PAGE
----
A desirable guide for estimating the number of undiscovered mineral deposits is the number of known deposits per unit area from another well-explored permissive terrain. An analysis of the distribution of 805 podiform chromite deposits among ultramafic rocks in 12 subareas of Oregon and 27 counties of California is used to examine and extend this guide. The average number of deposits in this sample of 39 areas is 0.225 deposits per km2 of ultramafic rock; the frequency distribution is significantly skewed to the right. Probabilistic estimates can be made by using the observation that the lognormal distribution fits the distribution of deposits per unit area. A further improvement in the estimates is available by using the relationship between the area of ultramafic rock and the number of deposits. The number (N) of exposed podiform chromite deposits can be estimated by the following relationship: log10(N)=-0.194+0.577 log10(area of ultramafic rock). The slope is significantly different from both 0.0 and 1.0. Because the slope is less than 1.0, the ratio of deposits to area of permissive rock is a biased estimator when the area of ultramafic rock is different from the median 93 km2. Unbiased estimates of the number of podiform chromite deposits can be made with the regression equation and 80 percent confidence limits presented herein. ?? 1994 Oxford University Press.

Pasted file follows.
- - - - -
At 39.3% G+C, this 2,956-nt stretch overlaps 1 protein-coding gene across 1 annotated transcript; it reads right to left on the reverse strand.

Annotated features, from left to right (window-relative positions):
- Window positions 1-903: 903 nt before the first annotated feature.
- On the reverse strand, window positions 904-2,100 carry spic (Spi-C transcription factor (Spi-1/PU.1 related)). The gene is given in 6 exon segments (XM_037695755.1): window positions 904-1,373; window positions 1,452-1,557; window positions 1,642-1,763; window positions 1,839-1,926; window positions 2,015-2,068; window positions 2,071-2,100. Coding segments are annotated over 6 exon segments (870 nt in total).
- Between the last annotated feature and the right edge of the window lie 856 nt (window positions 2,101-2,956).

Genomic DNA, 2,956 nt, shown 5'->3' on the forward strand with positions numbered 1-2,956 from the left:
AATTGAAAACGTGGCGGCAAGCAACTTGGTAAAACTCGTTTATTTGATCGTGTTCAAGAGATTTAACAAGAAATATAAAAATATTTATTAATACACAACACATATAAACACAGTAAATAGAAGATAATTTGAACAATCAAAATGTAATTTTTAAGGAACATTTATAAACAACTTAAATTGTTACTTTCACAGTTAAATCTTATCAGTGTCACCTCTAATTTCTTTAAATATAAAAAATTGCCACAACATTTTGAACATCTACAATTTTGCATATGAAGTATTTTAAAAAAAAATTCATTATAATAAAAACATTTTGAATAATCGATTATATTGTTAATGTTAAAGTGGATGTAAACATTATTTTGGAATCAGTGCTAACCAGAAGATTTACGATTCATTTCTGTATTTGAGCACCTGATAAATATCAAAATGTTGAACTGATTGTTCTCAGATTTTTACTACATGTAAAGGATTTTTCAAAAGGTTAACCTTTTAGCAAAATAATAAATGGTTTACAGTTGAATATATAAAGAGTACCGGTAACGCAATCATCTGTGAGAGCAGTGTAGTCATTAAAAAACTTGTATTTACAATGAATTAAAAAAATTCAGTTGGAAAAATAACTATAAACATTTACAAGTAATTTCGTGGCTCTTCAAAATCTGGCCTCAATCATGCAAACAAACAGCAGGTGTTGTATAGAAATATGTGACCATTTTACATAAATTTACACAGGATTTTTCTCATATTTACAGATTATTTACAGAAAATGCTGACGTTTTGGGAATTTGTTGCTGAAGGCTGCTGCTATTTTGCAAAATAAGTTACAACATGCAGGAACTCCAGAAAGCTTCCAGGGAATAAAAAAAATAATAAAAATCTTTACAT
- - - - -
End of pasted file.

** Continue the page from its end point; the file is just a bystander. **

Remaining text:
Additional publication details
Conditional estimates of the number of podiform chromite deposits